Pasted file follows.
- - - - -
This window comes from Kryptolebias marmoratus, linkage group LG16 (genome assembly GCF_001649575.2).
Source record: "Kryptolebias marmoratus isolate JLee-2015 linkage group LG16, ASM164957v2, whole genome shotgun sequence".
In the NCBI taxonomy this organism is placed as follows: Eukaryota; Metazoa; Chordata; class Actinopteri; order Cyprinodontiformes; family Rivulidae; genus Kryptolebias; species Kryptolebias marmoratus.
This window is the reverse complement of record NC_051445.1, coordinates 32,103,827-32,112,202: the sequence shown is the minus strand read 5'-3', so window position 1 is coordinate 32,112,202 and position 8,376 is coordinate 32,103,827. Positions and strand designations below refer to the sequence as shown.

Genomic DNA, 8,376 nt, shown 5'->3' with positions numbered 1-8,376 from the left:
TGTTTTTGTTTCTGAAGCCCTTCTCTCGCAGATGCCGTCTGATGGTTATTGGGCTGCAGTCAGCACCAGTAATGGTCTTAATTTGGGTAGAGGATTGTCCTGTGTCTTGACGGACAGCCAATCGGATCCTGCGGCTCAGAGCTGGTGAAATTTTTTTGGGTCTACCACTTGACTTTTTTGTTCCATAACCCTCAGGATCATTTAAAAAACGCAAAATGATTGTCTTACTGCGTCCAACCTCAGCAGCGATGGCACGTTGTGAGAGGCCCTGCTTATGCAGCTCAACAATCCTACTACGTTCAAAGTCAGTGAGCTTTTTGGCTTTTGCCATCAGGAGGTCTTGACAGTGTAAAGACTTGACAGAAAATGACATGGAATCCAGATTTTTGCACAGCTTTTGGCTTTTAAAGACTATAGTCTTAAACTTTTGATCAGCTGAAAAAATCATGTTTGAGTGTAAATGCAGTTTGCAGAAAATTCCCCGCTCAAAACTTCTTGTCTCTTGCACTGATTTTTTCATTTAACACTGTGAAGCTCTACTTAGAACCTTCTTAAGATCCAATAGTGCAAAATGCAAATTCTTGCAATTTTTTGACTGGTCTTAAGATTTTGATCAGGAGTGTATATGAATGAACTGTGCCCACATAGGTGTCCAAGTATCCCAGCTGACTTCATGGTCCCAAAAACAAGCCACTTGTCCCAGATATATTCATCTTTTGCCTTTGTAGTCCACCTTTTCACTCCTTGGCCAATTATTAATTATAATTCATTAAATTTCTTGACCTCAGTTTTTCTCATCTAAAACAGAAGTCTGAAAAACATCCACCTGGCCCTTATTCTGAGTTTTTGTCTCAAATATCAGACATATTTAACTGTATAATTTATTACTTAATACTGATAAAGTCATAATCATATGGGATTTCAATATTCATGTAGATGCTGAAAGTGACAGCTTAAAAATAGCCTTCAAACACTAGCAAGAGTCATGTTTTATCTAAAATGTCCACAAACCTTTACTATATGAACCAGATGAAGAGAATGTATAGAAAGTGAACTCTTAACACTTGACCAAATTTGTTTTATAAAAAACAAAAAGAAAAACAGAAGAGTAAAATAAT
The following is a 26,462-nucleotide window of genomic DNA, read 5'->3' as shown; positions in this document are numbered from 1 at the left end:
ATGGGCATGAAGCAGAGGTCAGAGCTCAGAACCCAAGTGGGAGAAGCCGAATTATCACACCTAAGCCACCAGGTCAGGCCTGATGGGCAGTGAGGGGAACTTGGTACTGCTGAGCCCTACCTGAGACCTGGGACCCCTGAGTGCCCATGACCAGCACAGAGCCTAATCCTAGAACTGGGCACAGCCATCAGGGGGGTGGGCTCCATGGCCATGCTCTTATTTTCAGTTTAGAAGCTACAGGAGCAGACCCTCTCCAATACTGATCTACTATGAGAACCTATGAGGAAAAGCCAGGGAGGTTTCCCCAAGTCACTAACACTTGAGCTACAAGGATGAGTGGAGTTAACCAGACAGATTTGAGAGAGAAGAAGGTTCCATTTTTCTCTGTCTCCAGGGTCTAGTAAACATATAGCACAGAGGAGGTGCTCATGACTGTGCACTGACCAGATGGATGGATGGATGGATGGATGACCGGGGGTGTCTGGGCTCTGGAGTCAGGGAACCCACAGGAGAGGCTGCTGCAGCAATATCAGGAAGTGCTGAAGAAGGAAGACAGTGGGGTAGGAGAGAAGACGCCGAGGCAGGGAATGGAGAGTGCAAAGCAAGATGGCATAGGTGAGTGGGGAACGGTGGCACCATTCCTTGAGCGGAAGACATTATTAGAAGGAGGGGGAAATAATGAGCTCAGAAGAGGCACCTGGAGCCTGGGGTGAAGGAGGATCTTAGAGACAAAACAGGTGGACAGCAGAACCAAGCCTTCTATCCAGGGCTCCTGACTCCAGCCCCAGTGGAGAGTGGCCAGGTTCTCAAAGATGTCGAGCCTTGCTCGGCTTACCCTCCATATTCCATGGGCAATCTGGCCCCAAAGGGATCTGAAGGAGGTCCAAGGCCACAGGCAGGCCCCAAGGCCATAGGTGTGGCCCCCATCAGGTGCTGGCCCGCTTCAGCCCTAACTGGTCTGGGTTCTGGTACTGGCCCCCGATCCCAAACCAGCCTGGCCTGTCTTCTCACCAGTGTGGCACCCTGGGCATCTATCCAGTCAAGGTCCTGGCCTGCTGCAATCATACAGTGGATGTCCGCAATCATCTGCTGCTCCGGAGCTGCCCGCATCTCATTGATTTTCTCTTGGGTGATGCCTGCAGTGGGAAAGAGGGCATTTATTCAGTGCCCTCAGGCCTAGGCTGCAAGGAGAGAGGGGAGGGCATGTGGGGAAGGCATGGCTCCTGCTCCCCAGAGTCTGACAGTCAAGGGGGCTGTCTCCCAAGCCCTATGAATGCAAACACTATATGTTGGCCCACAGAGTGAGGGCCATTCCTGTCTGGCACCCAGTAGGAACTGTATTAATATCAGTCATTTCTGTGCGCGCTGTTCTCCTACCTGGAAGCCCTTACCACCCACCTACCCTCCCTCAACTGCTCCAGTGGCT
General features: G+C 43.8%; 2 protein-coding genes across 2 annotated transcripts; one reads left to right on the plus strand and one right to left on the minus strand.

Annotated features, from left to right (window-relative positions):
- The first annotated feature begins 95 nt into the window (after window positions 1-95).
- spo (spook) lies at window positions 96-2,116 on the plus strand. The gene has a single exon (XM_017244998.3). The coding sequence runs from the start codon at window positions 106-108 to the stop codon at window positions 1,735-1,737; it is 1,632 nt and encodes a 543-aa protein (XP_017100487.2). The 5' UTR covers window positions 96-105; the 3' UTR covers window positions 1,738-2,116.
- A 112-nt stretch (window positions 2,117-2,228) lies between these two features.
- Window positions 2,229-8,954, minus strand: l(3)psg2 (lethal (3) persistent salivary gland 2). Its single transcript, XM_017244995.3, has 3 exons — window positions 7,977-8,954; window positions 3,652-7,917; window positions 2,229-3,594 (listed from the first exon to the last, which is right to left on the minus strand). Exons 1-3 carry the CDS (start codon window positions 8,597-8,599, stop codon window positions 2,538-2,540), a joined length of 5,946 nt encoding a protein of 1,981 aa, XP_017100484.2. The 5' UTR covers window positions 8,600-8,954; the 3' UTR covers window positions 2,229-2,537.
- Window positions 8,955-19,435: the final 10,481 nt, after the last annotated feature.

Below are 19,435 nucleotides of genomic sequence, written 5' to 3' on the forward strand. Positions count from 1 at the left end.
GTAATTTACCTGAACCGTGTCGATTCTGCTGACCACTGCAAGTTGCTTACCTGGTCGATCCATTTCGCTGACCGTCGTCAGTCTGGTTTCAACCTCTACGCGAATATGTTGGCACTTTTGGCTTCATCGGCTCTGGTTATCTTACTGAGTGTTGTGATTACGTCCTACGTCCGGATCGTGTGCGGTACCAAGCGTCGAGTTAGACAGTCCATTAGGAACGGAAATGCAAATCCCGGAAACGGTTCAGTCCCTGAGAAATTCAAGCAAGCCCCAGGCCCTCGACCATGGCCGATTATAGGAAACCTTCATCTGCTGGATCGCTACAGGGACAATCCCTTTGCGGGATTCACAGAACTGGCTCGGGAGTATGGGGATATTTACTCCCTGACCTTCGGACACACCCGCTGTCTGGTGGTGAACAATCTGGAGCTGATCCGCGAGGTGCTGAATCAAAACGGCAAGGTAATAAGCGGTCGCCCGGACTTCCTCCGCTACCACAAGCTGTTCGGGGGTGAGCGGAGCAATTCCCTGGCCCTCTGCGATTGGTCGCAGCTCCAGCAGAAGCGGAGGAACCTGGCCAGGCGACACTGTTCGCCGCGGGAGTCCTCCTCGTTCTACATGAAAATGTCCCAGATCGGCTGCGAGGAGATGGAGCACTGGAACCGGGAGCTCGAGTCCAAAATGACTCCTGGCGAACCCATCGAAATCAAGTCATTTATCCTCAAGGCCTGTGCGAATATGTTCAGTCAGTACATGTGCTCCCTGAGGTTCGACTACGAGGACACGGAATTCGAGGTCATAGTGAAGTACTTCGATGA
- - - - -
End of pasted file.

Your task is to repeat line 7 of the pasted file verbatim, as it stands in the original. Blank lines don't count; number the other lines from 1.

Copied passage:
The following is a 26,462-nucleotide window of genomic DNA, read 5'->3' as shown; positions in this document are numbered from 1 at the left end: